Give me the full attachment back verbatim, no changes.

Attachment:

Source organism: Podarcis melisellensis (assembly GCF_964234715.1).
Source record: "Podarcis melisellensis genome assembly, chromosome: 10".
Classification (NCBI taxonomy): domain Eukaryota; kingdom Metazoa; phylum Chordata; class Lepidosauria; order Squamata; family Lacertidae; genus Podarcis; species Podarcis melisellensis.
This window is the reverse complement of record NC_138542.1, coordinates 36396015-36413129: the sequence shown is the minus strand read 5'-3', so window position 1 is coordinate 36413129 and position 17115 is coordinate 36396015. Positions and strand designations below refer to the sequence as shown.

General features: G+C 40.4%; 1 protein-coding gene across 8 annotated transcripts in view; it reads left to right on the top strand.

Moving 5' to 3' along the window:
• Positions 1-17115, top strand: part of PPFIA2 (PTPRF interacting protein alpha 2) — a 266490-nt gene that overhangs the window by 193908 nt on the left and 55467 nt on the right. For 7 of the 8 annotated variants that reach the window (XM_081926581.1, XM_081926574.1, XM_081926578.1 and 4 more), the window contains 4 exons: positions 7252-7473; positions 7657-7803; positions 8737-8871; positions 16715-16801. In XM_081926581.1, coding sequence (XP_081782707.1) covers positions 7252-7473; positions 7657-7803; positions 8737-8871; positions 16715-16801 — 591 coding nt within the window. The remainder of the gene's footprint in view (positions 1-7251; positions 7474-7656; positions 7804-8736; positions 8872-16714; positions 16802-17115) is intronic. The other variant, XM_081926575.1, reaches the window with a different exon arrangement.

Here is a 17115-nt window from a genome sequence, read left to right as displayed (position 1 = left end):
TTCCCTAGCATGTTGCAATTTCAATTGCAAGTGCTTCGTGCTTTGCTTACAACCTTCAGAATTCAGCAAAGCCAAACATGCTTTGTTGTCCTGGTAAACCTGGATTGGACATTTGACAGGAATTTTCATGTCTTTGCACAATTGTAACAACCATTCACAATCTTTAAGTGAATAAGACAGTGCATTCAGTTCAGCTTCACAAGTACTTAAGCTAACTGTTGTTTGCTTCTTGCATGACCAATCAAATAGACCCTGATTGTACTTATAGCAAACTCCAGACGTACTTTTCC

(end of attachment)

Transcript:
Source organism: Podarcis melisellensis (assembly GCF_964234715.1).
Source record: "Podarcis melisellensis genome assembly, chromosome: 10".
Classification (NCBI taxonomy): domain Eukaryota; kingdom Metazoa; phylum Chordata; class Lepidosauria; order Squamata; family Lacertidae; genus Podarcis; species Podarcis melisellensis.
This window is the reverse complement of record NC_138542.1, coordinates 36396015-36413129: the sequence shown is the minus strand read 5'-3', so window position 1 is coordinate 36413129 and position 17115 is coordinate 36396015. Positions and strand designations below refer to the sequence as shown.

General features: G+C 40.4%; 1 protein-coding gene across 8 annotated transcripts in view; it reads left to right on the top strand.

Moving 5' to 3' along the window:
• Positions 1-17115, top strand: part of PPFIA2 (PTPRF interacting protein alpha 2) — a 266490-nt gene that overhangs the window by 193908 nt on the left and 55467 nt on the right. For 7 of the 8 annotated variants that reach the window (XM_081926581.1, XM_081926574.1, XM_081926578.1 and 4 more), the window contains 4 exons: positions 7252-7473; positions 7657-7803; positions 8737-8871; positions 16715-16801. In XM_081926581.1, coding sequence (XP_081782707.1) covers positions 7252-7473; positions 7657-7803; positions 8737-8871; positions 16715-16801 — 591 coding nt within the window. The remainder of the gene's footprint in view (positions 1-7251; positions 7474-7656; positions 7804-8736; positions 8872-16714; positions 16802-17115) is intronic. The other variant, XM_081926575.1, reaches the window with a different exon arrangement.

Here is a 17115-nt window from a genome sequence, read left to right as displayed (position 1 = left end):
TTCCCTAGCATGTTGCAATTTCAATTGCAAGTGCTTCGTGCTTTGCTTACAACCTTCAGAATTCAGCAAAGCCAAACATGCTTTGTTGTCCTGGTAAACCTGGATTGGACATTTGACAGGAATTTTCATGTCTTTGCACAATTGTAACAACCATTCACAATCTTTAAGTGAATAAGACAGTGCATTCAGTTCAGCTTCACAAGTACTTAAGCTAACTGTTGTTTGCTTCTTGCATGACCAATCAAATAGACCCTGATTGTACTTATAGCAAACTCCAGACGTACTTTTCC